June 2, 2010

Retirement Planning Guide Released for LGBT Individuals and Couples

Legal lines for LGBT planning are often blurred

With domestic partner laws state-dependant and inconsistent, lesbian, gay, bisexual and transgendered individual and couples often have trouble securing a legacy. In order to help advisors and clients plan better, The MetLife Mature Market Institute released on Tuesday, June 2,"Planning Tips for LGBT Individuals and Couples." The guide is a follow-up to its study, "Still Out, Still Aging: The MetLife Study of Lesbian, Gay, Bisexual, and Transgender Baby Boomers." Compiled with SAGE (Services and Advocacy for Gay, Lesbian, Bisexual & Transgender Elders), the publication offers guidance and advice to LGBT boomers in the areas of legacy planning, employee benefits, health care, financial and retirement planning.

"Too often, unexpected injury, illness, or even death may leave us unable to express our preferences for ourselves or those who matter to us most," said Sandra Timmermann, Ed.D., director of the MetLife Mature Market Institute, in a statement. "Without preparation, much of what happens next will then be directed by default rules, customs and practices that may interfere with or run counter to what we would have directed. With LGBT individuals and couples who are not married, the legal lines can be blurred even more and the ramifications can be permanent. Making decisions about these issues and making them legal can save a great deal of anguish, time and money."

The MetLife Mature Market Institute's tips focus on key areas that require attention to assure that one's heirs receive what is intended and that people's wishes regarding health care decisions are honored. For individuals, the tips aim to help one enjoy financial security and employee benefits during working years and in retirement. The publication identifies documents and planning tools recommended for estate, health care, financial and retirement planning, as well as optimization of employee benefits.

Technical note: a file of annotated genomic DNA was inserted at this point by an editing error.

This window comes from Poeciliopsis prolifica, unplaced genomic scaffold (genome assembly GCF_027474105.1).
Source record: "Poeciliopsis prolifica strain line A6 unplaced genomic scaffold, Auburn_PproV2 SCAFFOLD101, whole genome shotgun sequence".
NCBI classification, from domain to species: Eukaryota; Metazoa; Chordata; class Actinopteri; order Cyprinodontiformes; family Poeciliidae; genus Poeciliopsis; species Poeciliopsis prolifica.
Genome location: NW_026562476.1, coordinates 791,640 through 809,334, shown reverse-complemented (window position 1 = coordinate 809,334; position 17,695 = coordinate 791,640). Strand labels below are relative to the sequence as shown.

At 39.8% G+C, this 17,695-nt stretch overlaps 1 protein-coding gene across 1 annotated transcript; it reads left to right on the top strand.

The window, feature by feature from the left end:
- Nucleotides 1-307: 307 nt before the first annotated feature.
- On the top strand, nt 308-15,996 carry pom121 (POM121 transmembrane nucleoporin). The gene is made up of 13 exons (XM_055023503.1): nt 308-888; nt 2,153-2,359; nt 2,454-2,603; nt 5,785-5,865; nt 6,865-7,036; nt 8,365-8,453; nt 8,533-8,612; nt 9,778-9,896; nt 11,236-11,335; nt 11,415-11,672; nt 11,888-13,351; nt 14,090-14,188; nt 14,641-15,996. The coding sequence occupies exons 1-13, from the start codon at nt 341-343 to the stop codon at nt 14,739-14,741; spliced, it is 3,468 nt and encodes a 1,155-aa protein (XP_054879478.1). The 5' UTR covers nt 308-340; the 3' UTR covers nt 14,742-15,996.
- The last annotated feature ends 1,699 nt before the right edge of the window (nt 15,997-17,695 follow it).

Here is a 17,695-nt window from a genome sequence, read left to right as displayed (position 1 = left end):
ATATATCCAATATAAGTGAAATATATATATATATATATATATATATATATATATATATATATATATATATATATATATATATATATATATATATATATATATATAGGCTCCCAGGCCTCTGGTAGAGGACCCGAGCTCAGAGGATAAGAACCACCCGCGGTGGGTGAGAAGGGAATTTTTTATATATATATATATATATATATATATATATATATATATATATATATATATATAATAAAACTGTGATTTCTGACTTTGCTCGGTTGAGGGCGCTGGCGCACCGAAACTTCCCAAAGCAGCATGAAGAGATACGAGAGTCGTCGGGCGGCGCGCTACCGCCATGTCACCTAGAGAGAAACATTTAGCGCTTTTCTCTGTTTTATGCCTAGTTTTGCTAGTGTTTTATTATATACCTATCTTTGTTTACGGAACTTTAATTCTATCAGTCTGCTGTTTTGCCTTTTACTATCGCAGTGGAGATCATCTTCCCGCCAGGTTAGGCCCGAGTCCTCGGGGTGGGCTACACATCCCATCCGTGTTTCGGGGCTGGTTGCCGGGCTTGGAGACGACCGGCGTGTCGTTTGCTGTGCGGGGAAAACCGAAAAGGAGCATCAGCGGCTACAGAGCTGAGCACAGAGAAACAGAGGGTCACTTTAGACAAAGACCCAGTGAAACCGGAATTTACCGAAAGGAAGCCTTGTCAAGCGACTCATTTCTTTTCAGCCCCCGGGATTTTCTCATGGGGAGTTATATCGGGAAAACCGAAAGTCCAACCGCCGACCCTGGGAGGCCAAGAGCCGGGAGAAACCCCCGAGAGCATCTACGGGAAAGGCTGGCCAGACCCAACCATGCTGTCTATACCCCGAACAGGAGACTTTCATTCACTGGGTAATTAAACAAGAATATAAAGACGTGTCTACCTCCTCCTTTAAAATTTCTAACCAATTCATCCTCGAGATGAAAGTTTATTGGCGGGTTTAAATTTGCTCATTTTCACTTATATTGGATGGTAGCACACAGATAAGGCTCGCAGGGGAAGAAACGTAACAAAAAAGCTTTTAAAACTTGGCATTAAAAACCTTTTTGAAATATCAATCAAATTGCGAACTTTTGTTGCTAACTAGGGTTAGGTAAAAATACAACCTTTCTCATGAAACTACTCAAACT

"Beyond marriage and partnership issues, LGBT individuals need to consider many other important directives that are tremendously important in order to assure that their heirs receive the legacy intended, that their wishes regarding health care decisions are honored and that those they care about enjoy financial security," said Michael Adams, executive director of SAGE. "This kind of information, especially when combined with the help of a qualified health care professional, attorney or financial planner, is critically important so that each of us can make the decisions that make sense for our individual situations."

Specifically, the Planning Tips address:

  • -- Estate Planning - Wills, trusts, contingent beneficiaries, guardianship and inheritance.
  • -- Health Care Planning - Durable power of attorney for health care or health care proxy, living wills, and priority of visitation.
  • -- Financial and Retirement Planning - Life insurance, long-term care insurance, disability income insurance, the various types of IRAs and annuities, bank account management, 529 plans and education savings accounts (ESAs).
  • -- Employee Benefits - Health care, life insurance, disability, pension, 401(k)/403(b), domestic partner benefits.
  • Read a story about the MetLife Study on LGBT Boomers from the archives of InvestmentAdvisor.com.
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